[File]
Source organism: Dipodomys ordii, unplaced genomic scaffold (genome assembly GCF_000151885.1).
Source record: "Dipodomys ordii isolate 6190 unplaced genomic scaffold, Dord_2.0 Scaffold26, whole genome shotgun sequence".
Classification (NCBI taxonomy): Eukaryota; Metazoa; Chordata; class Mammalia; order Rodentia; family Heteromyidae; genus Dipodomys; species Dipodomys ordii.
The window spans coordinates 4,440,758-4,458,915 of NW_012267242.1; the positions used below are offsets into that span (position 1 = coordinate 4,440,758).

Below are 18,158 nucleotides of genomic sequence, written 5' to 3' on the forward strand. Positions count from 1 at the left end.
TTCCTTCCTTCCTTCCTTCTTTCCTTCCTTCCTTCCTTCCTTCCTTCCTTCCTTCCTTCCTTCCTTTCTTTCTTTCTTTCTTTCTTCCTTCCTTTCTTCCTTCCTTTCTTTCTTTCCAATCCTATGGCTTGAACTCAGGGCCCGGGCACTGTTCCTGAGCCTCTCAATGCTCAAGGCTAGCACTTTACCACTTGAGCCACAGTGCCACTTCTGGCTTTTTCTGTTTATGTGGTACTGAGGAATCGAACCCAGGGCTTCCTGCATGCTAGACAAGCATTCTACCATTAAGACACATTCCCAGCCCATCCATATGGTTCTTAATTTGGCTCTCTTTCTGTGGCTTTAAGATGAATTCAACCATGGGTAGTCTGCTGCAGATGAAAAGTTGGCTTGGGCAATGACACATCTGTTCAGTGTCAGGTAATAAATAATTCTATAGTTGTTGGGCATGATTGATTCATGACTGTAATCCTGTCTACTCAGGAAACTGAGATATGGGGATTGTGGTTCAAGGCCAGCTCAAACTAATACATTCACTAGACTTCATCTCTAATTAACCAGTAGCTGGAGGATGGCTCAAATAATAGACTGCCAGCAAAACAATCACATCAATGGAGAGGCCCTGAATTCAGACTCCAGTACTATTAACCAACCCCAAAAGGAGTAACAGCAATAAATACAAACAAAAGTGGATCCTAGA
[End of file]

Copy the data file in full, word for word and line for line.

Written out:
Source organism: Dipodomys ordii, unplaced genomic scaffold (genome assembly GCF_000151885.1).
Source record: "Dipodomys ordii isolate 6190 unplaced genomic scaffold, Dord_2.0 Scaffold26, whole genome shotgun sequence".
Classification (NCBI taxonomy): Eukaryota; Metazoa; Chordata; class Mammalia; order Rodentia; family Heteromyidae; genus Dipodomys; species Dipodomys ordii.
The window spans coordinates 4,440,758-4,458,915 of NW_012267242.1; the positions used below are offsets into that span (position 1 = coordinate 4,440,758).

Below are 18,158 nucleotides of genomic sequence, written 5' to 3' on the forward strand. Positions count from 1 at the left end.
TTCCTTCCTTCCTTCCTTCTTTCCTTCCTTCCTTCCTTCCTTCCTTCCTTCCTTCCTTCCTTCCTTTCTTTCTTTCTTTCTTTCTTCCTTCCTTTCTTCCTTCCTTTCTTTCTTTCCAATCCTATGGCTTGAACTCAGGGCCCGGGCACTGTTCCTGAGCCTCTCAATGCTCAAGGCTAGCACTTTACCACTTGAGCCACAGTGCCACTTCTGGCTTTTTCTGTTTATGTGGTACTGAGGAATCGAACCCAGGGCTTCCTGCATGCTAGACAAGCATTCTACCATTAAGACACATTCCCAGCCCATCCATATGGTTCTTAATTTGGCTCTCTTTCTGTGGCTTTAAGATGAATTCAACCATGGGTAGTCTGCTGCAGATGAAAAGTTGGCTTGGGCAATGACACATCTGTTCAGTGTCAGGTAATAAATAATTCTATAGTTGTTGGGCATGATTGATTCATGACTGTAATCCTGTCTACTCAGGAAACTGAGATATGGGGATTGTGGTTCAAGGCCAGCTCAAACTAATACATTCACTAGACTTCATCTCTAATTAACCAGTAGCTGGAGGATGGCTCAAATAATAGACTGCCAGCAAAACAATCACATCAATGGAGAGGCCCTGAATTCAGACTCCAGTACTATTAACCAACCCCAAAAGGAGTAACAGCAATAAATACAAACAAAAGTGGATCCTAGA